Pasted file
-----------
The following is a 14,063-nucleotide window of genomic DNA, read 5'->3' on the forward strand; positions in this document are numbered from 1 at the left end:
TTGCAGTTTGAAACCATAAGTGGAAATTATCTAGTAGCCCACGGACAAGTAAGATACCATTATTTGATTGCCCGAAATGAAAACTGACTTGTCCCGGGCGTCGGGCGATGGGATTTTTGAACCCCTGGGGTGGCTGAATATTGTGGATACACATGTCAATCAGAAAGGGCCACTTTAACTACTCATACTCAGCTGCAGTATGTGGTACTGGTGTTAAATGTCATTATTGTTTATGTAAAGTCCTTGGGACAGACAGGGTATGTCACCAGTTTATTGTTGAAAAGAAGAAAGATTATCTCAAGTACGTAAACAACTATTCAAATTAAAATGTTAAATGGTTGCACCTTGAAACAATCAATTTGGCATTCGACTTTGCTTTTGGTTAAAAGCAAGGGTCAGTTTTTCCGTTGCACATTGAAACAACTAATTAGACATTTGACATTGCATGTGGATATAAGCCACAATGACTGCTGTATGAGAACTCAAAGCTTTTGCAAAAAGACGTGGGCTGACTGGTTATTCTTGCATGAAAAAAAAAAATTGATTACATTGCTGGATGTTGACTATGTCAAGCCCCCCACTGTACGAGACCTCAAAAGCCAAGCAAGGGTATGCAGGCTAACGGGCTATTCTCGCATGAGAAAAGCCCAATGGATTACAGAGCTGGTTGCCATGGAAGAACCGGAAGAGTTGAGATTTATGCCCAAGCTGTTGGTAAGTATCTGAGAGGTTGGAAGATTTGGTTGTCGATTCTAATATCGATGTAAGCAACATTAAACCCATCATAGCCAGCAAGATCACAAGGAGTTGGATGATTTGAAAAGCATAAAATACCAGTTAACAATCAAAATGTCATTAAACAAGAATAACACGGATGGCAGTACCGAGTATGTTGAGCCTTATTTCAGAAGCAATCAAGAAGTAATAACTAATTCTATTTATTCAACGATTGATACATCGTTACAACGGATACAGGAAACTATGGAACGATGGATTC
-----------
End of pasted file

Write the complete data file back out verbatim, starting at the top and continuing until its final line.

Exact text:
The following is a 14,063-nucleotide window of genomic DNA, read 5'->3' on the forward strand; positions in this document are numbered from 1 at the left end:
TTGCAGTTTGAAACCATAAGTGGAAATTATCTAGTAGCCCACGGACAAGTAAGATACCATTATTTGATTGCCCGAAATGAAAACTGACTTGTCCCGGGCGTCGGGCGATGGGATTTTTGAACCCCTGGGGTGGCTGAATATTGTGGATACACATGTCAATCAGAAAGGGCCACTTTAACTACTCATACTCAGCTGCAGTATGTGGTACTGGTGTTAAATGTCATTATTGTTTATGTAAAGTCCTTGGGACAGACAGGGTATGTCACCAGTTTATTGTTGAAAAGAAGAAAGATTATCTCAAGTACGTAAACAACTATTCAAATTAAAATGTTAAATGGTTGCACCTTGAAACAATCAATTTGGCATTCGACTTTGCTTTTGGTTAAAAGCAAGGGTCAGTTTTTCCGTTGCACATTGAAACAACTAATTAGACATTTGACATTGCATGTGGATATAAGCCACAATGACTGCTGTATGAGAACTCAAAGCTTTTGCAAAAAGACGTGGGCTGACTGGTTATTCTTGCATGAAAAAAAAAAATTGATTACATTGCTGGATGTTGACTATGTCAAGCCCCCCACTGTACGAGACCTCAAAAGCCAAGCAAGGGTATGCAGGCTAACGGGCTATTCTCGCATGAGAAAAGCCCAATGGATTACAGAGCTGGTTGCCATGGAAGAACCGGAAGAGTTGAGATTTATGCCCAAGCTGTTGGTAAGTATCTGAGAGGTTGGAAGATTTGGTTGTCGATTCTAATATCGATGTAAGCAACATTAAACCCATCATAGCCAGCAAGATCACAAGGAGTTGGATGATTTGAAAAGCATAAAATACCAGTTAACAATCAAAATGTCATTAAACAAGAATAACACGGATGGCAGTACCGAGTATGTTGAGCCTTATTTCAGAAGCAATCAAGAAGTAATAACTAATTCTATTTATTCAACGATTGATACATCGTTACAACGGATACAGGAAACTATGGAACGATGGATTC